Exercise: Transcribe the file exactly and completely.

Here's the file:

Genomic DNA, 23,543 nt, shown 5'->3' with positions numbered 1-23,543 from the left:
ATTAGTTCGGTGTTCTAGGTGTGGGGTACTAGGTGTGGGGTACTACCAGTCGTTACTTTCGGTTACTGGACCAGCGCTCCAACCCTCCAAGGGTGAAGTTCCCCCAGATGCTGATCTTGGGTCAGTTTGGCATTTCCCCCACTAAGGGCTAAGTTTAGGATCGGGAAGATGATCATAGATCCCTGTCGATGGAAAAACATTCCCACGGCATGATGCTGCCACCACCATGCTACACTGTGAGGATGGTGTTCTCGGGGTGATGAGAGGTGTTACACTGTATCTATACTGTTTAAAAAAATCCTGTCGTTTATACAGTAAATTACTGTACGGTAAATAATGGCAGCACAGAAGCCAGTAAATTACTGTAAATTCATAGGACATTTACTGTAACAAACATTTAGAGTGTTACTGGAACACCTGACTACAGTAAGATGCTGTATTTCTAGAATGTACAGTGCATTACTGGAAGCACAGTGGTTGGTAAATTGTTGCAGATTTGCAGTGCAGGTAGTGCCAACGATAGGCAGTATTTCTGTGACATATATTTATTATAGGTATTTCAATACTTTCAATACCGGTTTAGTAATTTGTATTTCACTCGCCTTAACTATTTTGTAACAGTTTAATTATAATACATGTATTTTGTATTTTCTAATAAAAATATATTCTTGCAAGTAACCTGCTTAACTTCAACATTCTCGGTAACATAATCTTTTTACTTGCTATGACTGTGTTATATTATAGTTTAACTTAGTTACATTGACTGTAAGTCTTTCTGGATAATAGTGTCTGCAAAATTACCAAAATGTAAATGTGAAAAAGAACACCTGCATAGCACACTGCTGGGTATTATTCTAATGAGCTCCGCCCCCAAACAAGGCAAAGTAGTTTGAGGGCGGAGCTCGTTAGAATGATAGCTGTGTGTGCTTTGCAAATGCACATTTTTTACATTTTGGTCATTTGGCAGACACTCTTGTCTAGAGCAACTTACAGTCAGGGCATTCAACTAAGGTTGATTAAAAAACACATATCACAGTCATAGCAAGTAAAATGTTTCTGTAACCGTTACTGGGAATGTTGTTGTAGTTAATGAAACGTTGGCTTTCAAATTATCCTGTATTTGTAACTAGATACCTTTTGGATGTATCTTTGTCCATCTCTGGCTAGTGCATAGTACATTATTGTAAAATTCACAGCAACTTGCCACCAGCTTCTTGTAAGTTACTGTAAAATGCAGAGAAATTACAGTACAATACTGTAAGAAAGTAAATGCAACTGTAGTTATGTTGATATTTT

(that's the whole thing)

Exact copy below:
Genomic DNA, 23,543 nt, shown 5'->3' with positions numbered 1-23,543 from the left:
ATTAGTTCGGTGTTCTAGGTGTGGGGTACTAGGTGTGGGGTACTACCAGTCGTTACTTTCGGTTACTGGACCAGCGCTCCAACCCTCCAAGGGTGAAGTTCCCCCAGATGCTGATCTTGGGTCAGTTTGGCATTTCCCCCACTAAGGGCTAAGTTTAGGATCGGGAAGATGATCATAGATCCCTGTCGATGGAAAAACATTCCCACGGCATGATGCTGCCACCACCATGCTACACTGTGAGGATGGTGTTCTCGGGGTGATGAGAGGTGTTACACTGTATCTATACTGTTTAAAAAAATCCTGTCGTTTATACAGTAAATTACTGTACGGTAAATAATGGCAGCACAGAAGCCAGTAAATTACTGTAAATTCATAGGACATTTACTGTAACAAACATTTAGAGTGTTACTGGAACACCTGACTACAGTAAGATGCTGTATTTCTAGAATGTACAGTGCATTACTGGAAGCACAGTGGTTGGTAAATTGTTGCAGATTTGCAGTGCAGGTAGTGCCAACGATAGGCAGTATTTCTGTGACATATATTTATTATAGGTATTTCAATACTTTCAATACCGGTTTAGTAATTTGTATTTCACTCGCCTTAACTATTTTGTAACAGTTTAATTATAATACATGTATTTTGTATTTTCTAATAAAAATATATTCTTGCAAGTAACCTGCTTAACTTCAACATTCTCGGTAACATAATCTTTTTACTTGCTATGACTGTGTTATATTATAGTTTAACTTAGTTACATTGACTGTAAGTCTTTCTGGATAATAGTGTCTGCAAAATTACCAAAATGTAAATGTGAAAAAGAACACCTGCATAGCACACTGCTGGGTATTATTCTAATGAGCTCCGCCCCCAAACAAGGCAAAGTAGTTTGAGGGCGGAGCTCGTTAGAATGATAGCTGTGTGTGCTTTGCAAATGCACATTTTTTACATTTTGGTCATTTGGCAGACACTCTTGTCTAGAGCAACTTACAGTCAGGGCATTCAACTAAGGTTGATTAAAAAACACATATCACAGTCATAGCAAGTAAAATGTTTCTGTAACCGTTACTGGGAATGTTGTTGTAGTTAATGAAACGTTGGCTTTCAAATTATCCTGTATTTGTAACTAGATACCTTTTGGATGTATCTTTGTCCATCTCTGGCTAGTGCATAGTACATTATTGTAAAATTCACAGCAACTTGCCACCAGCTTCTTGTAAGTTACTGTAAAATGCAGAGAAATTACAGTACAATACTGTAAGAAAGTAAATGCAACTGTAGTTATGTTGATATTTT